Getting salt stains out of your favorite leather boots requires an entirely different process than getting road salt from your winter coat or scarves. We’ll break it down for you step by step, so the salt doesn’t break you down. 

Different fabrics and materials require different cleaning techniques. Since you’re most likely to get some salt on your shoes, we’ll start with leather. Time is a factor – so try to clean the leather as soon as possible. The longer you wait, the more set the stains will become. This is the salt actually damaging the leather. So move quickly like a bunny! 

Start with some warm water and white vinegar. The ratio varies, but vinegar is also a little acidic so we recommend a 2:1 ratio – that is, 2/3 cup of water with 1/3 cup of white vinegar. Then, with a clean cotton cloth, gently wipe at the stain. Take care not to soak the leather in your mixture. Once the stain disappears, go ahead wipe the area with a water-dampened cloth. Let your shoes dry naturally. This process works for leather jackets as well, and can be repeated as many times as necessary to remove the stains.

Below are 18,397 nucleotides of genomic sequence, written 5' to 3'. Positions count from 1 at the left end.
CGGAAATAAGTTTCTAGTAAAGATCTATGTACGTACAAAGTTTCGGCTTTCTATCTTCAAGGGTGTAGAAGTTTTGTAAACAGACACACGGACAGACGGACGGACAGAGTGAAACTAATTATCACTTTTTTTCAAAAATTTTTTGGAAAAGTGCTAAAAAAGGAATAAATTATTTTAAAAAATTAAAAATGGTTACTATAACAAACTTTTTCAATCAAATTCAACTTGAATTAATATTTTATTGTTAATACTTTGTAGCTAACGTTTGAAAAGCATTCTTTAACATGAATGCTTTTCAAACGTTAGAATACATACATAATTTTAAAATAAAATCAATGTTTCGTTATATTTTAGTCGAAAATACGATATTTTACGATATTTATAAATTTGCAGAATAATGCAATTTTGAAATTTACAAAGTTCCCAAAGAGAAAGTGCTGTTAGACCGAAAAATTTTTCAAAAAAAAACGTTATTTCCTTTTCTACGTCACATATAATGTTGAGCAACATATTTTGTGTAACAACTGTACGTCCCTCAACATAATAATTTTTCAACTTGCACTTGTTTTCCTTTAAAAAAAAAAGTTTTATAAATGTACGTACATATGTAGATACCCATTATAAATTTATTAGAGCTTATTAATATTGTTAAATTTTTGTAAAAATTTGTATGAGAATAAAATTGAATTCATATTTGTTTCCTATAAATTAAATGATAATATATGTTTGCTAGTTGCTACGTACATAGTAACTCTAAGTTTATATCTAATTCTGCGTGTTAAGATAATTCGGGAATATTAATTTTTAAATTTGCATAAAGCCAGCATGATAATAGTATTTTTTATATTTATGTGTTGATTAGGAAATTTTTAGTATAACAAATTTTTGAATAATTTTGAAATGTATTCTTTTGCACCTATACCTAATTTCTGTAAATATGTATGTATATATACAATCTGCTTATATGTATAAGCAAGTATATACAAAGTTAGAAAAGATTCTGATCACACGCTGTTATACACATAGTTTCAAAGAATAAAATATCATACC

Suede is a little different, and can be damaged more easily. Some folks report that undiluted white vinegar is the key, but we recommend diluting anything you apply directly to a garment. Be sure the salt stain is dry, and dab the stain, do not rub. As a last resort, a pencil eraser can help with some of the remaining, dry stains. 

Please note the amount of vinegar that is recommended for use varies wildly. Some folks suggest a quart of water and a single tablespoon of vinegar. Use your best judgment, and err on the side of caution. 

Where else does all that winter salt end up? How about on the carpeted floor of your car? Using a stronger mixture (again – results will vary, so be careful) of white vinegar and water, fill a spray bottle and apply a few blasts to the stain. Then, gently scrub the area with a brush or cloth. Use a wet-dry vac to finish the job! Well done! Now you’re ready to take on the mud of Spring!

Image credit: © Can Stock Photo Inc. / Baloncici